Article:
Earlier this week, members of St. Marys City Council voted to authorize members of the city's staff to conduct a study looking into the possibility of using brine instead of limestone for anti-skid control during the winter months. The idea was initially proposed by city councilman Bob Roberts, who immediately clarified for council members and attendees what he meant by brine.
"When I say 'brine,' I'm not talking about anything coming from the Marcellus shale developments," Roberts clarified. "Please understand, we're talking about the use of calcium or whatever type of salt is approved for this project."
Roberts indicated that the state is already using brine to treat roadways and noted that, according to materials he has read, it is more environmentally friendly than the use of gravel, which has many shortcomings. Roberts explained that gravel is slow to melt, gets plowed off of roads into residents' lawns and driveways, poses dangers to drivers by making it difficult to stop when enough of the material collects at the city's intersections, and requires a significant investment of fuel and manpower to be removed from the city's streets each spring.
Street Superintendent Steve Samick also addressed council members regarding the use of brine, explaining that the road crew specifically planned to explore what is known as pre-wetting of material.
According to PennDOT's website, that organization "pre-wets roads with salt sprayed with liquid magnesium chloride to enhance its melting capability in extremely cold temperatures. Pre-wetting also reduces the amount of salt spread during a storm, since larger quantities of dry salt are needed to de-ice a road in temperatures below 20 degrees."
"The theory behind pre-wetting is you do not lose as much of the material. When it's placed on the road it stays on the road," Samick said.
He added that even if the city did opt to utilize a pre-wetting process, it would not mean that it would completely do away with the use of anti-skid.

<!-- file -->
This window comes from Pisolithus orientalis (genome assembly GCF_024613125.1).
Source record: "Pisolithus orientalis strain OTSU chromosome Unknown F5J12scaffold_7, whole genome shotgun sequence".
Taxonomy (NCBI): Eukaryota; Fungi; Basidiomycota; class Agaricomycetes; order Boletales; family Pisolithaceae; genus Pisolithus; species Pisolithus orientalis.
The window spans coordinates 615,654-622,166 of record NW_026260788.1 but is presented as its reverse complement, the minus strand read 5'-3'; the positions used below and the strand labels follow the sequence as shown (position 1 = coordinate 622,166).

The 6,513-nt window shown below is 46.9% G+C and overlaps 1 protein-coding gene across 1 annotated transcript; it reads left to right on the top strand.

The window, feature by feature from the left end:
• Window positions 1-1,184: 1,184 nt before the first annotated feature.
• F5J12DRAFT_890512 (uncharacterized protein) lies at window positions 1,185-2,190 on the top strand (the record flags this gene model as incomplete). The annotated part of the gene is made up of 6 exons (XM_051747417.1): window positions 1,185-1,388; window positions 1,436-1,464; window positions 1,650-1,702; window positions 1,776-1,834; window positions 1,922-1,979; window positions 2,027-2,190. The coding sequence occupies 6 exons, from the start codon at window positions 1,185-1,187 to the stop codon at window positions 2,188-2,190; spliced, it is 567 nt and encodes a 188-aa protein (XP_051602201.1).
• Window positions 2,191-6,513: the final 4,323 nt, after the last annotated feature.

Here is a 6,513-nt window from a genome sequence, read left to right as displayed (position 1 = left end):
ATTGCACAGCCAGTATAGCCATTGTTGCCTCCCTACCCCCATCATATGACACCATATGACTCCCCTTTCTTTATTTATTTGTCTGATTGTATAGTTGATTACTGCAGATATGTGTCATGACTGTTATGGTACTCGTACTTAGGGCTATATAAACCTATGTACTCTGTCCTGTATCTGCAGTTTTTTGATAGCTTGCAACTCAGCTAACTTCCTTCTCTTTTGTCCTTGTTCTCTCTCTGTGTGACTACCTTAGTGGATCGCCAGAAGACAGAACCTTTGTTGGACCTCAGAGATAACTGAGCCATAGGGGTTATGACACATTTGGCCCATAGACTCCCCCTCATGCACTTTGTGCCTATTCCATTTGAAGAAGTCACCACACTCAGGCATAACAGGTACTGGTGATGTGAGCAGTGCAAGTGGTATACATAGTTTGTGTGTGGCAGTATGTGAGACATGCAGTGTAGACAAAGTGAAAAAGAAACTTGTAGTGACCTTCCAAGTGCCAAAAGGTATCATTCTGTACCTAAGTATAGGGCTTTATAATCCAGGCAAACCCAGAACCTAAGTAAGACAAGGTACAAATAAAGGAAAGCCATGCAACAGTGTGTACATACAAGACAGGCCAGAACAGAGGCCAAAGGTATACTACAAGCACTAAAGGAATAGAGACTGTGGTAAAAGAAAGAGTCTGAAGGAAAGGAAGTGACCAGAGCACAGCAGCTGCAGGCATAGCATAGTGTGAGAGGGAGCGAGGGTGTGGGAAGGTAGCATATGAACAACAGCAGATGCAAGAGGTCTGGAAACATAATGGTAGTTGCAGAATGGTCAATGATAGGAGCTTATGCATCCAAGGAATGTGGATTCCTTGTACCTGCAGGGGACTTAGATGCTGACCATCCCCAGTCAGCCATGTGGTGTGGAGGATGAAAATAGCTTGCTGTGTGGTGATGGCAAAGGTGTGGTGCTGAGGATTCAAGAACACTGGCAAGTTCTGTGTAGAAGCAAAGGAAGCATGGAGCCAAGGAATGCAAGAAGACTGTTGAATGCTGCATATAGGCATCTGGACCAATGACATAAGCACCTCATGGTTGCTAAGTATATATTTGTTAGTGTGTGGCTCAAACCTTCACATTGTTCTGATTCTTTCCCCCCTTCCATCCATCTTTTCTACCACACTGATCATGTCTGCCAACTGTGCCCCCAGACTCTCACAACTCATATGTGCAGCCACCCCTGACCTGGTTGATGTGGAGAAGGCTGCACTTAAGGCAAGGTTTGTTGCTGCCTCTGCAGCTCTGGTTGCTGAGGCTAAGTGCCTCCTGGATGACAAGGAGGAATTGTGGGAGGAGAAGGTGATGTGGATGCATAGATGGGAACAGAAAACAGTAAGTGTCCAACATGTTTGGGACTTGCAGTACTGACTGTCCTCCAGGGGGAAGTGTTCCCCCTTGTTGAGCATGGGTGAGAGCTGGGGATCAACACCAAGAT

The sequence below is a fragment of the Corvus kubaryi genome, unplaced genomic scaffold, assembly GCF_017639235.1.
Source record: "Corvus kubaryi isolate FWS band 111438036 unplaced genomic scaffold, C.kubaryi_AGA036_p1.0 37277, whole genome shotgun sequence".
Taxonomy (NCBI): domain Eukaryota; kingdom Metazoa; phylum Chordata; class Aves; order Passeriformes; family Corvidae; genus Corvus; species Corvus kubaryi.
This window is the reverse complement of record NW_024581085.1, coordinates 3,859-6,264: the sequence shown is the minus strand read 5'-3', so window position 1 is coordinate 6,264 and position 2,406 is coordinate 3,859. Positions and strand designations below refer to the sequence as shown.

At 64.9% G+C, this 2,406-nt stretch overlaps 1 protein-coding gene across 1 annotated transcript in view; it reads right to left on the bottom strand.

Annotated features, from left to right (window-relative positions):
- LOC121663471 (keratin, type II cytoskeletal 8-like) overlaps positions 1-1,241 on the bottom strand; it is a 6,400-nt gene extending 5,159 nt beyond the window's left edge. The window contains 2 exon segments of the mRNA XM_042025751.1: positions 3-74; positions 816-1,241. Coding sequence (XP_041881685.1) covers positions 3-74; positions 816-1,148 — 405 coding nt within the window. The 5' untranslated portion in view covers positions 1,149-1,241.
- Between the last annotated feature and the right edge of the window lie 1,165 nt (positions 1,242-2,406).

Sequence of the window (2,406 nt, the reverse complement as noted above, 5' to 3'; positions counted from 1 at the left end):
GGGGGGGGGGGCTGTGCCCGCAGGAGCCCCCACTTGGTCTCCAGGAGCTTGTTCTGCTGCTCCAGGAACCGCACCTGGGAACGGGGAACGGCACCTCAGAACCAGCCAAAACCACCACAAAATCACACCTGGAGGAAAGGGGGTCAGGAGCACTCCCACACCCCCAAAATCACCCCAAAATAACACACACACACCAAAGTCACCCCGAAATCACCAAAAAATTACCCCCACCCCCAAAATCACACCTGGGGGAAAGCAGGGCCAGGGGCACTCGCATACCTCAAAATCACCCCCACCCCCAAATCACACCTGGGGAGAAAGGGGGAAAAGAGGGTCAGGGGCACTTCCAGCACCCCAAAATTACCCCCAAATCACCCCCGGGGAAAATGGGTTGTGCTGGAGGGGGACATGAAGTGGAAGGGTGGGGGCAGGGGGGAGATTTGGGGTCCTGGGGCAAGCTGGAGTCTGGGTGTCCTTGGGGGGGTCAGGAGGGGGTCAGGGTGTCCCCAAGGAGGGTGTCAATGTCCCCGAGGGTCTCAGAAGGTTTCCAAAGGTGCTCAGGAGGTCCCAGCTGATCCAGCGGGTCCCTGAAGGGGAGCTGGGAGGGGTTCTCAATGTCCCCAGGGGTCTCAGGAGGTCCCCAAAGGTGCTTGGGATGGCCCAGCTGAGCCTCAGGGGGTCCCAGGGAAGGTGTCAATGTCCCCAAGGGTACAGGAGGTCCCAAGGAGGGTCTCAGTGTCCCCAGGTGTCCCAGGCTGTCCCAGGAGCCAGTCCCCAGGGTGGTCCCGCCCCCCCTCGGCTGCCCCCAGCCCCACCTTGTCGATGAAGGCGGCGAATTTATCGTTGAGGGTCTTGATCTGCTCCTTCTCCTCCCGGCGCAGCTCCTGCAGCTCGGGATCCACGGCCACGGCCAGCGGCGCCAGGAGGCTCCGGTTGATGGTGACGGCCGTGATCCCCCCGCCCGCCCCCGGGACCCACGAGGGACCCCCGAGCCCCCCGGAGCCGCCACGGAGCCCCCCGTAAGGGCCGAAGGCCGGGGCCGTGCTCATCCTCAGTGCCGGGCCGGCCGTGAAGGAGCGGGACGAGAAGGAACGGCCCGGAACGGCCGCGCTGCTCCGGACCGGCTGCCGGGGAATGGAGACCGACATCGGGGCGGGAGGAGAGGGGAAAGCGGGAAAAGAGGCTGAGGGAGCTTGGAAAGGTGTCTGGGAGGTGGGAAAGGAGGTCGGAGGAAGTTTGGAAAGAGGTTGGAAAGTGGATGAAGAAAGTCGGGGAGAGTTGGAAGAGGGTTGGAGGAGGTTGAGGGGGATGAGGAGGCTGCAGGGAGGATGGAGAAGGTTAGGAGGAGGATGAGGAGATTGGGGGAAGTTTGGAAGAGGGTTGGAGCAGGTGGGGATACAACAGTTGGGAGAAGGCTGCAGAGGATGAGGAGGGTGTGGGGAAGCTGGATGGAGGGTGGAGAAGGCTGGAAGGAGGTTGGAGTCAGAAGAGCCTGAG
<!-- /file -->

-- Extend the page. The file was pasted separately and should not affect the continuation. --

"I can't tell you that we would never use anti-skid on any paved roads again, because that may not be true. It depends a lot on the weather and the storm conditions," Samick said.
He noted that the use of a brine solution is regulated, with a prescribed amount being placed on a roadway based on factors such as the speed of vehicles in that area.
According to Samick, the brine would replace the anti-skid that is commonly mixed with salt.
"As an example of that now, usually we mix between (a ratio of) 2:1 or 3:1," Samick said.
He indicated that, based on materials he has read, the city could save around $10 for every mile of paved road if they make the switch from anti-skid to brine.
"That may vary. It may be more, it may be less," Samick said.
Samick also cautioned council members not to confuse the process with anti-icing.
PennDOT's website explains that it "utilizes an anti-icing program by applying liquid magnesium chloride, liquid calcium chloride or salt water to the road before snow starts falling. This is done to prevent precipitation from forming a strong, icy bond with the pavement."
"Anti-icing is a different setup and is done before a storm. Mostly anti-icing is just putting a brine down on the road and we have nothing that can be set up to do that," Samick said.